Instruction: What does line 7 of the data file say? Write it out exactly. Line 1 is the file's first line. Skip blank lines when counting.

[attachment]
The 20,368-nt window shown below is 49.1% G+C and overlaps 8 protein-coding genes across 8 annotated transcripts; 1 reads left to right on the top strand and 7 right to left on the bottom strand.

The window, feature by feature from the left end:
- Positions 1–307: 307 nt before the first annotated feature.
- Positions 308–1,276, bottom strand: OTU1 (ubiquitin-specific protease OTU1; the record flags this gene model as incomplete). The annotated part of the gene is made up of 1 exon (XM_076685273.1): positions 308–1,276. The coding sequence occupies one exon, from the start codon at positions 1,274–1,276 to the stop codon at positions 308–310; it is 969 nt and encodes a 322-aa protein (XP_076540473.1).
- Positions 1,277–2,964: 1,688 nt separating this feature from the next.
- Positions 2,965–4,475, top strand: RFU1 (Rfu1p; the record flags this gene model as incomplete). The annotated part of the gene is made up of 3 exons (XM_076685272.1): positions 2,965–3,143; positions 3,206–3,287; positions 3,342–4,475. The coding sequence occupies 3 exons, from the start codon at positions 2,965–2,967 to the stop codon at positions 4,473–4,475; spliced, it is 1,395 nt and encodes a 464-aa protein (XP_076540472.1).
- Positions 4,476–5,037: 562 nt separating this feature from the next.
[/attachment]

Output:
- Positions 4,476–5,037: 562 nt separating this feature from the next.